Last year, COE talked to Fisher College of Business professors Aravind Chandrasekaran and Kenneth Boyer about fascinating new research they were preparing to publish about the health-care industry. That their work didn’t go unnoticed is an understatement.
The Institute for Operations Research and the Management Sciences, or INFORMS, recently honored Chandrasekaran, Boyer and co-author Claire Senot, a doctoral candidate at Fisher, with their Best Paper Prize for 2012. INFORMS is the single largest professional society in the world for operations researchers and those in the management sciences and business analytics fields.
The researchers’ paper, “Process Management Impact on Clinical and Experiential Quality: Managing Tensions Between Safe and Patient-Centered Healthcare,” was chosen for the top honor among 843 papers published in INFORMS journals. It originally appeared in Manufacturing and Service Operations Management, and Boyer spoke in a breakout session at our Leading Through Excellence conference in April on the topic.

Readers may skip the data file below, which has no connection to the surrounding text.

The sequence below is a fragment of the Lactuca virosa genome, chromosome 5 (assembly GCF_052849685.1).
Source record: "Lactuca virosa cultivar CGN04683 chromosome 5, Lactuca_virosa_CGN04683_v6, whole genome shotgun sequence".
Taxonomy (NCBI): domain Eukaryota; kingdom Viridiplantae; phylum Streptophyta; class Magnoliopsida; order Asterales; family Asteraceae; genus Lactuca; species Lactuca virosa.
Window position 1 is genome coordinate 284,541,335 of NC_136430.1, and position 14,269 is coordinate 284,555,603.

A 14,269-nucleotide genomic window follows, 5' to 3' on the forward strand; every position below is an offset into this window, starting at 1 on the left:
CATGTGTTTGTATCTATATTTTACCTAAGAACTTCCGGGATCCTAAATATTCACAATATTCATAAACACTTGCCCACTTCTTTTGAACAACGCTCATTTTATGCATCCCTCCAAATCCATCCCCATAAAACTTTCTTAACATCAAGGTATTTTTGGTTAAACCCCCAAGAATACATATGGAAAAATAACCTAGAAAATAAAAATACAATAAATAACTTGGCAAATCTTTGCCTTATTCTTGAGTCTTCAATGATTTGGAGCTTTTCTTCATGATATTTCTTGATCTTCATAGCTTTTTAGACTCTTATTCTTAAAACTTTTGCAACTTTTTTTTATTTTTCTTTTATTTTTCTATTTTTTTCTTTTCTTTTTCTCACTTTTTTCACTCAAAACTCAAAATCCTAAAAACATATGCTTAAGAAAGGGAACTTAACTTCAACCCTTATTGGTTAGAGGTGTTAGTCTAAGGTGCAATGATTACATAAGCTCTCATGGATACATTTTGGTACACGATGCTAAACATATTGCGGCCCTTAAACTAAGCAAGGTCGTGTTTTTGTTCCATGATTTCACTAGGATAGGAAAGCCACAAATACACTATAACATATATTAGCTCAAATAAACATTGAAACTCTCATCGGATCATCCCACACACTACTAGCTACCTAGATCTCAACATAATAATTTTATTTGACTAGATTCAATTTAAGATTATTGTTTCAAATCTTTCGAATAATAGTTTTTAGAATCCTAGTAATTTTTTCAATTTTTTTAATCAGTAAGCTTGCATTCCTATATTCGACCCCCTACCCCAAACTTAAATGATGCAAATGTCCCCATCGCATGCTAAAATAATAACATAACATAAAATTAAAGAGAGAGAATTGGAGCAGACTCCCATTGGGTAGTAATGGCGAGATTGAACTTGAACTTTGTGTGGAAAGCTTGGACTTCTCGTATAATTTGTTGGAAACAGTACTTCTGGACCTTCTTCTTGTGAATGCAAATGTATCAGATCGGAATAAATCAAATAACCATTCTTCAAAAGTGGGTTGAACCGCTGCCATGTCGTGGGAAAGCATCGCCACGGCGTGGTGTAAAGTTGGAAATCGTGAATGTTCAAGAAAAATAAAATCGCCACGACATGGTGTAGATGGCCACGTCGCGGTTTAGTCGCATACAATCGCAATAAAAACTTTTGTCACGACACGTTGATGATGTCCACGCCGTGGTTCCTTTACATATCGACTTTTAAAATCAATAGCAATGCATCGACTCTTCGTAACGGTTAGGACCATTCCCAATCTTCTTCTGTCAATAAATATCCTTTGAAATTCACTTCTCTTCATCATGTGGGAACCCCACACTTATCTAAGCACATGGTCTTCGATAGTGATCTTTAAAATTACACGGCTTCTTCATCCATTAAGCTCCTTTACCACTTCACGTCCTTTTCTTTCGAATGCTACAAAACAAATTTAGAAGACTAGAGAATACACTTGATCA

The awards committee told Boyer and his co-authors that their work stood out for the clarity of a concept that’s far from simple, but a fact of life for anyone who has spent time in a hospital as a patient or visitor. They found that as hospitals work to keep in step with government mandates and reduce medical errors over the long term, they’ll also see improvements in the overall patient experience. The catch: Those same experience scores are prone to take a dip in the short term.
In other words, as health-care providers work in overdrive to give patients better and safer care, they’re initially skimping on good communication and catering to individual patient needs. That changes, but it takes time.
The research does more than simply highlight this initial “trade-off” between clinical quality and patient experience – it charts the path to narrowing that gap. Chandrasekaran told us in a Q&A last year that hospitals see very little of that trade-off if they track patient experience along with clinical quality right off the bat. And because money never hurts as a motivator, the government’s Center for Medicare and Medicaid Services is now linking reimbursement rates with patient experience scores.
This all points to a very exciting culture change for the health-care industry – a domino effect of sorts. As the industry digs deep into how it can provide better clinical care, that same scrutiny is making its way to the patient experience. Even if money’s the motivator, any patient would say that’s a good thing.